In the past 10 years, the education trend has been to focus on getting students into four-year colleges, but a new local initiative aims to help students understand they have options that don’t fit into what’s been established over the past decade.

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“This is [an effort] to open doors to multiple pathways,” Chattanooga 2.0 Executive Director Jared Bigham said of the recently announced Future Ready Institutes.

Chattanooga leaders from public, private and nonprofit sectors recently announced the collaboration that’s directed at better preparing students for life after high school graduation. The new Future Ready Institutes initiative creates “schools within a school” that have career themes and connect classroom lessons to practical workforce skills.

Some details, such as transportation, are still being worked out, but leaders have established institutes this fall in 11 Hamilton County high schools.

Future Ready is meant to challenge the traditional approach to high school education by developing “career-themed small learning communities.”

Themes for the institutes include medicine, robotics, forensic science, engineering, hospitality and technology.

“We are horrible in education in that we swing the pendulum one way or the other,” Bigham said about the shifts between focusing on trade skills or four-year universities. “For nearly a decade across the country and in Tennessee, the pendulum really went to the four-year track. We saw the results of that across the labor that those talent pipelines in skilled labor jobs diminished.”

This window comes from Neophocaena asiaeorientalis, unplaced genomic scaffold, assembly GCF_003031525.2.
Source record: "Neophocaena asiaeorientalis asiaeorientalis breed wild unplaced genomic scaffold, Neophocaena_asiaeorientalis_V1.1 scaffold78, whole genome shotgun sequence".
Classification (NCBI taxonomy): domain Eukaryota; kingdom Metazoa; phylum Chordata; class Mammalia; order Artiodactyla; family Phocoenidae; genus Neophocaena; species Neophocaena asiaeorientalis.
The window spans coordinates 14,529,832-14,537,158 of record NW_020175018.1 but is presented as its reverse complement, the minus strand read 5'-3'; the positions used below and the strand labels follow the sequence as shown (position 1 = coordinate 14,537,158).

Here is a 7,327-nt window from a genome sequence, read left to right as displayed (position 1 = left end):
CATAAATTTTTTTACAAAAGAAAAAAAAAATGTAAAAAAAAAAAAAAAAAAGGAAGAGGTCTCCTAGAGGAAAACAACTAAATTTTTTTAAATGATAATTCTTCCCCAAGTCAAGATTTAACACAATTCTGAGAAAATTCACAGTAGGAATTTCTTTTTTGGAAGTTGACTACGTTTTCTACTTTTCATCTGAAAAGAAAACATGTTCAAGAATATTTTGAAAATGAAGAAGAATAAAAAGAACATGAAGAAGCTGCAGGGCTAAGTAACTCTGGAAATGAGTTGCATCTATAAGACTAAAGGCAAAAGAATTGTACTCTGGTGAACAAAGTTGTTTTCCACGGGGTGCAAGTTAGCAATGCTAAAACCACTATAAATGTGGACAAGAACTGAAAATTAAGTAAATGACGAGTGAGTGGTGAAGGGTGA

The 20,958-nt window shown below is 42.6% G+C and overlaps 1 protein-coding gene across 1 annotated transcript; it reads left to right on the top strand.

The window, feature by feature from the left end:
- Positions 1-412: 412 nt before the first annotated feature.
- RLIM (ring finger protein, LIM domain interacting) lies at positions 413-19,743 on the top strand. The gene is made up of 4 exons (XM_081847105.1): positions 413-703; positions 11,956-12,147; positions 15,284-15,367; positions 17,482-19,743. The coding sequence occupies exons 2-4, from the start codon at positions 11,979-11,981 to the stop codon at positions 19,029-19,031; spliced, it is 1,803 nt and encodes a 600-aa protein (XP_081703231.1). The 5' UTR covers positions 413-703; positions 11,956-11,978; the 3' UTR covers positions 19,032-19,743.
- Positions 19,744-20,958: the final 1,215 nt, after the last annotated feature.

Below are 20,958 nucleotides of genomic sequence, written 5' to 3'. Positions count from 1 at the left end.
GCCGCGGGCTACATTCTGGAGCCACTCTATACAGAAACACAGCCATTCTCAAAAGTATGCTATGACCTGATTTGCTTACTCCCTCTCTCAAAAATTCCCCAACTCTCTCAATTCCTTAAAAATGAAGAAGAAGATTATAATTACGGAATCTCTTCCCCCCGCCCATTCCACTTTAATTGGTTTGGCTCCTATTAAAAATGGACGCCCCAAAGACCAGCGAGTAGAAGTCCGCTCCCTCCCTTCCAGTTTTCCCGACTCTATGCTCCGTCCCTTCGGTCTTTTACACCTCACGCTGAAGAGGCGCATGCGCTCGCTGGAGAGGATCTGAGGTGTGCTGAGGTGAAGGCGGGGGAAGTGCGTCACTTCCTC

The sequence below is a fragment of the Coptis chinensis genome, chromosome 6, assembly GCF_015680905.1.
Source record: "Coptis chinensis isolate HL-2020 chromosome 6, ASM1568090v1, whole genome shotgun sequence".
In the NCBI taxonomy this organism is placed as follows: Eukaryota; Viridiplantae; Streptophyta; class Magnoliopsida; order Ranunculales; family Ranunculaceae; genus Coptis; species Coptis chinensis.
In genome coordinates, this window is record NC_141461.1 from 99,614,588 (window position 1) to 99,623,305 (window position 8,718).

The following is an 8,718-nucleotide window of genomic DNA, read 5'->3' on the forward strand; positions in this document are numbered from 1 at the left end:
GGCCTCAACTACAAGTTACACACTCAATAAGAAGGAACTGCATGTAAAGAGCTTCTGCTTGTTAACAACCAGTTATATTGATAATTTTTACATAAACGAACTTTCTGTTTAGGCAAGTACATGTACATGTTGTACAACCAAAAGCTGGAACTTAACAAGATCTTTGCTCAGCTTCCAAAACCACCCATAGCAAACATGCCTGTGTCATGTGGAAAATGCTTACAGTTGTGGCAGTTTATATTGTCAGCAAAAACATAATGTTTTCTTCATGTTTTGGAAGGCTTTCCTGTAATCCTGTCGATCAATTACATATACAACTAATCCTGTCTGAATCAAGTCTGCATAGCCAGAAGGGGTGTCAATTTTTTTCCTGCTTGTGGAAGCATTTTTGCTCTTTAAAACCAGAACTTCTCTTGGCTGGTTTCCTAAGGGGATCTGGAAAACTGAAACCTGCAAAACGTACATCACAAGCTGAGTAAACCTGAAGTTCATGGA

Future Ready is about giving students access to career pathways by engaging them in real-life scenarios, allowing them to work with local professionals and tying it all back into the school’s curriculum.

Hamilton County Schools superintendent Dr. Bryan Johnson said students won’t have to wonder how what they are learning in school will matter in the future.

“Students will be able to visualize better how their classroom lessons relate to their career goals,” he said via email.  “Teachers in content subject areas will work with the career teachers to tailor lesson content the skills students are gaining in career classes.”

Dual enrollment opportunities will also be a vital part of Future Ready Institutes, and Johnson said he part of the goal is to see more students completing high school with college experience, industry credentials and a background that will help them better contribute to the community.

Problem-based learning
One of the most striking components of the new initiative is the focus on problem-based learning, Bigham said.

With problem-based learning, students acquire knowledge and skills through a sequence of contextual problems and the experience they gain is combined with teacher instruction and other traditional learning materials.

The idea is to foster critical thinking skills and create lifelong learners.

“Students will be working on real-world problems,” Bigham said. “To me, that’s one of the more interesting components.”

Businesses, such as Unum, Erlanger and JP Morgan & Chase Co., have partnered for the Future Ready Institutes, and students will get a chance to help find solutions to challenges the companies face, he said.

For example, they might tackle the hurdle of how to best serve people who only speak Spanish and come into the emergency room.

Students will work on problems and present their ideas to industry leaders, who will also provide support and feedback.

The experience is meant to be immersive.

“[This asks] students to think critically and apply knowledge in a real-world way,” Bigham said. “The student is going to have the opportunity to be a part of a real-world solution plus they are going to get the benefit of consulting with actual experts.”